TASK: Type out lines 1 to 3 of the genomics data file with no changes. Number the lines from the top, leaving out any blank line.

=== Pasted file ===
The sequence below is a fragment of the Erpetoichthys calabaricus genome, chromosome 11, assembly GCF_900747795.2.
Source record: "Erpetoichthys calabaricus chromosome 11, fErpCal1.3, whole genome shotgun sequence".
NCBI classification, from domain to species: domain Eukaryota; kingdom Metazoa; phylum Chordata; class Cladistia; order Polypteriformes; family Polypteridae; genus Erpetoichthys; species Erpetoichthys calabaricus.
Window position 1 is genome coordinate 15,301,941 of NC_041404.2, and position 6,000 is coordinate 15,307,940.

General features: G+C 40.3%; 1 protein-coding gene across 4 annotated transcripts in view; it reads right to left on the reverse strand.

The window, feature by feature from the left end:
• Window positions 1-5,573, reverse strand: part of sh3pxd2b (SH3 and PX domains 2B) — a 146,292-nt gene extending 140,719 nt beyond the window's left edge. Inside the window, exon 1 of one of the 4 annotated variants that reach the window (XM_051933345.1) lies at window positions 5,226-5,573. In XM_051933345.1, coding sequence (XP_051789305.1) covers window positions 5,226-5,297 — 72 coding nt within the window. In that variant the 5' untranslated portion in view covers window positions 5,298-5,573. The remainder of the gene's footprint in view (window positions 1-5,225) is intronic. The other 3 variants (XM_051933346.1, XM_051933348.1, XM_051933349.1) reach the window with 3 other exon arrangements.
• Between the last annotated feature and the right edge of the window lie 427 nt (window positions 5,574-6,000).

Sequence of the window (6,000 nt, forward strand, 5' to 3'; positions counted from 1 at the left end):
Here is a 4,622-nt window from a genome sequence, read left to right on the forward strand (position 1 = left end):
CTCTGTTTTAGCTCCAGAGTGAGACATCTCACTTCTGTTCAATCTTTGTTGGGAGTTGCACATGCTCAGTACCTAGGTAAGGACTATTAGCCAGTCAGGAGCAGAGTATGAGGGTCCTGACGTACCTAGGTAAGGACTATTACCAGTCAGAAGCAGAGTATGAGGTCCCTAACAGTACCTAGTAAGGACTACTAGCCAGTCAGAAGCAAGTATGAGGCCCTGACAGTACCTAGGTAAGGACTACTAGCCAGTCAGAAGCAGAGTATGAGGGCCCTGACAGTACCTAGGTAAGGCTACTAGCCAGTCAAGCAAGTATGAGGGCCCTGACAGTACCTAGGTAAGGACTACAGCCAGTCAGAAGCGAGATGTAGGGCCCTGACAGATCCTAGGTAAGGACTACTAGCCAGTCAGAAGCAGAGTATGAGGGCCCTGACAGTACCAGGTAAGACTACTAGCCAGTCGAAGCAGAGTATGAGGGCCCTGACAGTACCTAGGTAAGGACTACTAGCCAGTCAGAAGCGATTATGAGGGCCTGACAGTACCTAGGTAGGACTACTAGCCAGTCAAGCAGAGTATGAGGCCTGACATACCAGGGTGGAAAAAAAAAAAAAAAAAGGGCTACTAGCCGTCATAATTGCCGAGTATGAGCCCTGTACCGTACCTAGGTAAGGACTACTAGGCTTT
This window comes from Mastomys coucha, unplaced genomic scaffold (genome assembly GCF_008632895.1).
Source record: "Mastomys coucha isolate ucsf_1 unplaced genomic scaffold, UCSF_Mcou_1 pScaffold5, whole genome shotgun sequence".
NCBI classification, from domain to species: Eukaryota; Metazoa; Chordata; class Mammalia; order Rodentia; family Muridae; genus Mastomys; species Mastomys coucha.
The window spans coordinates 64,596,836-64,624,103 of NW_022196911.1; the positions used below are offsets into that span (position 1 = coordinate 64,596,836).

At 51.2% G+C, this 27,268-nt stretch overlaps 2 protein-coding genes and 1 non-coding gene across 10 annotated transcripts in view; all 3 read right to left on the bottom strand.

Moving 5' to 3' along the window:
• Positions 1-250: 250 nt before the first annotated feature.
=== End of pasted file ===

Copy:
The sequence below is a fragment of the Erpetoichthys calabaricus genome, chromosome 11, assembly GCF_900747795.2.
Source record: "Erpetoichthys calabaricus chromosome 11, fErpCal1.3, whole genome shotgun sequence".
NCBI classification, from domain to species: domain Eukaryota; kingdom Metazoa; phylum Chordata; class Cladistia; order Polypteriformes; family Polypteridae; genus Erpetoichthys; species Erpetoichthys calabaricus.